Human sacrifice, exposing babies to the elements or drowning/smothering them at birth, a culture of “it’s okay to steal— but it’s impermissible to get caught!”, religious rites that involve orgies or drunkenness---- those were all common elements in pagan cultures. And that’s why the Christian emphasis on agape was so revolutionary-- while the pagans had the concept of “hospitality towards strangers”, the Christians had the concept of “equality before God”.
So you can see an example of this mindset in the letter from Emperor Julian to Arascius, the pagan High Priest of Galatia. Julian took the view that the Christians were indulging in false piety, to coerce people to join them, and that his people ought to start erecting hostels and supporting the poor, or else everyone will see that they do nothing to support their own poor— but the Christians are happy to support everyone’s poor.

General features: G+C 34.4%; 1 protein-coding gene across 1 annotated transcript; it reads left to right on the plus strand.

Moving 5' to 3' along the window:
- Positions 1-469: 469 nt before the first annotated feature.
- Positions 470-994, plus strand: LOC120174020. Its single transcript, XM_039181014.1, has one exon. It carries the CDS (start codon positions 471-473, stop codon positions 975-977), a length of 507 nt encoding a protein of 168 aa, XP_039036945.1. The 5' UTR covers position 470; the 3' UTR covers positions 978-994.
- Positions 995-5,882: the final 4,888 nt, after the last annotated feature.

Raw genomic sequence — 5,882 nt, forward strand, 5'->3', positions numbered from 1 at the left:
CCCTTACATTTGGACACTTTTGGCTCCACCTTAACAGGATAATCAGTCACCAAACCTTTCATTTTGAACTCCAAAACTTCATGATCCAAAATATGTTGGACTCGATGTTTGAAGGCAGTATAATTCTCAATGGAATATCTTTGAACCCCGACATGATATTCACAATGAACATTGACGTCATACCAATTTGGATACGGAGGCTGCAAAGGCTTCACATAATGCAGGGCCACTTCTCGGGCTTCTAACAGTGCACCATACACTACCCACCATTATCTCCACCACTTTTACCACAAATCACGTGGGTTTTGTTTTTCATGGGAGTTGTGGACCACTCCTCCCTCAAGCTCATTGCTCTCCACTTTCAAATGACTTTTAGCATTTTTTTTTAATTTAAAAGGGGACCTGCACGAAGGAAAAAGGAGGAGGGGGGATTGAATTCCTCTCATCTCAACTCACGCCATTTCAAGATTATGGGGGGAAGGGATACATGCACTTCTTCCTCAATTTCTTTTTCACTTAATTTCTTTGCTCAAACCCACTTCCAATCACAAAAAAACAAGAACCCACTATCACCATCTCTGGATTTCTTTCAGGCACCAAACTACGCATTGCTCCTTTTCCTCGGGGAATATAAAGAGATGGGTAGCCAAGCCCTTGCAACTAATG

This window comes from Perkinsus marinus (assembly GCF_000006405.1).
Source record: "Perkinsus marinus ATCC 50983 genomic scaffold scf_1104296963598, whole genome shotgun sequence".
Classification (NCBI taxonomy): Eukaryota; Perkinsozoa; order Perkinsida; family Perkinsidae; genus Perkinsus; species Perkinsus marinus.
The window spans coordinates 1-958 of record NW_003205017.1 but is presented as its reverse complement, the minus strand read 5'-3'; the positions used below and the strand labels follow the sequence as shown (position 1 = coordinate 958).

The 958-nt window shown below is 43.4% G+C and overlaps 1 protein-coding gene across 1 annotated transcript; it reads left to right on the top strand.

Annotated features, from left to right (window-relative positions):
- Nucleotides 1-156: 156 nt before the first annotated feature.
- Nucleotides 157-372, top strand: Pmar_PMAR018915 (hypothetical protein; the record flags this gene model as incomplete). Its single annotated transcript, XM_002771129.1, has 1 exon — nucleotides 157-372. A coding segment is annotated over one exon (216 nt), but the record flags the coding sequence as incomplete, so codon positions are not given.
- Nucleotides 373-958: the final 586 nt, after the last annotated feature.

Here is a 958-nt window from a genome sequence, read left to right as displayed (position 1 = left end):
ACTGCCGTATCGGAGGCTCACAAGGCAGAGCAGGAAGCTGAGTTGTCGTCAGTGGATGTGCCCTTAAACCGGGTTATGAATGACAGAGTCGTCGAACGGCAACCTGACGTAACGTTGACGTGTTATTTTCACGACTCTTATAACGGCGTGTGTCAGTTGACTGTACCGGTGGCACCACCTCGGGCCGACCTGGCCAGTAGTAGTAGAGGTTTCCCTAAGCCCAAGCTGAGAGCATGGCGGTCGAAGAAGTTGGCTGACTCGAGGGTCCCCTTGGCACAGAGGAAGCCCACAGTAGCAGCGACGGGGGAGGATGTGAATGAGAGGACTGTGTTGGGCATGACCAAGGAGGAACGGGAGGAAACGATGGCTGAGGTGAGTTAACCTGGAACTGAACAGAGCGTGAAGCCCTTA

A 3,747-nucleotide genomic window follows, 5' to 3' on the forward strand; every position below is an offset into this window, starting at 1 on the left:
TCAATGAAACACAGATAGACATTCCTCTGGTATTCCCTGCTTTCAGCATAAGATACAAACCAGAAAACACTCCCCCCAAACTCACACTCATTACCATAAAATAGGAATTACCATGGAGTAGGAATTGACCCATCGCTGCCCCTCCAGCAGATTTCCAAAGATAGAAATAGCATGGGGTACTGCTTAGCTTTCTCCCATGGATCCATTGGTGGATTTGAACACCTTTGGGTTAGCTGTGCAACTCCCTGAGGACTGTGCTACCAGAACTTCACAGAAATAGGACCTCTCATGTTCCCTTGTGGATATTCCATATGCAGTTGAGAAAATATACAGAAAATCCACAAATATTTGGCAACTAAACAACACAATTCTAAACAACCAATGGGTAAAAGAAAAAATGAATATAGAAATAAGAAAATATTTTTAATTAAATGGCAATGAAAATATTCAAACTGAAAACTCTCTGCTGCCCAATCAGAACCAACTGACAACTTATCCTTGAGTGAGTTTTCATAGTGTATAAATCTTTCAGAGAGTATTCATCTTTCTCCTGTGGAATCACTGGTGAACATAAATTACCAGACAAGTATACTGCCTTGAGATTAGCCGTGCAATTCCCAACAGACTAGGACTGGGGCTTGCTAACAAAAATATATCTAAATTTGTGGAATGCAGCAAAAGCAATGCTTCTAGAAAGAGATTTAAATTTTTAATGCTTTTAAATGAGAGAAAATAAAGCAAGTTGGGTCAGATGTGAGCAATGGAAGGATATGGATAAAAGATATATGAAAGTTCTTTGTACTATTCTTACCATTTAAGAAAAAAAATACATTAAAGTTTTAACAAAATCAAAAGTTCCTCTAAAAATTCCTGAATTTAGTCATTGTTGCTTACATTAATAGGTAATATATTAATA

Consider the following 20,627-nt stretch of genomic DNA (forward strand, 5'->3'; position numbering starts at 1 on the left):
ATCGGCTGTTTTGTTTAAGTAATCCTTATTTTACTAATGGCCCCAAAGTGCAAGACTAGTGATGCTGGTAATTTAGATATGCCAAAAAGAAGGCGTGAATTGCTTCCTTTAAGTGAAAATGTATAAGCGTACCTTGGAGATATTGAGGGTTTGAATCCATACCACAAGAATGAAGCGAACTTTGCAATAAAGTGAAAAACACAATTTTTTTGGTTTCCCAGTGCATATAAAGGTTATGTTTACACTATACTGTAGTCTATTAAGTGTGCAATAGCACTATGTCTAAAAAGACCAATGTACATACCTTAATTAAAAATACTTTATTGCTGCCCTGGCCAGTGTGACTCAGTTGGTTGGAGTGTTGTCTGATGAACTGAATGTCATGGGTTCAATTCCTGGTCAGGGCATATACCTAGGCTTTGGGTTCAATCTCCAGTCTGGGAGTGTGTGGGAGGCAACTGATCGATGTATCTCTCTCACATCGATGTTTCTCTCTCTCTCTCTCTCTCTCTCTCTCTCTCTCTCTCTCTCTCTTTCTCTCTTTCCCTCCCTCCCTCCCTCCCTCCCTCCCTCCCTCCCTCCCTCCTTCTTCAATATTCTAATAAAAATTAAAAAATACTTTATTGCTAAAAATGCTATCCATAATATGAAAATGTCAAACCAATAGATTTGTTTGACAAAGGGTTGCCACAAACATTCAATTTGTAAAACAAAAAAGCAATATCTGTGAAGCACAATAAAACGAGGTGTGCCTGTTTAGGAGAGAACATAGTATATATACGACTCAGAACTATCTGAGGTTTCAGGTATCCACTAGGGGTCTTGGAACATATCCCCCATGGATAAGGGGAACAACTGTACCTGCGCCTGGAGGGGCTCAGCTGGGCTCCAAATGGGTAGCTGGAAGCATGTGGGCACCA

Both. We have it and we learn it.
It is taught.
Both. And the ‘embedded’ is natural moral law, I believe is a proof of God. For without God, there is no reason for morality.
Perfectly stated: concise, cogent and elegant. Bravo.
I was always taught since we are made in Gods image we are born with moralities but I was also told that God taught morality to Adam and Eve and gave Moses the tablets so that must indicate that we were taught morality too. If we think about when we were kids we were most likely taught by our parents.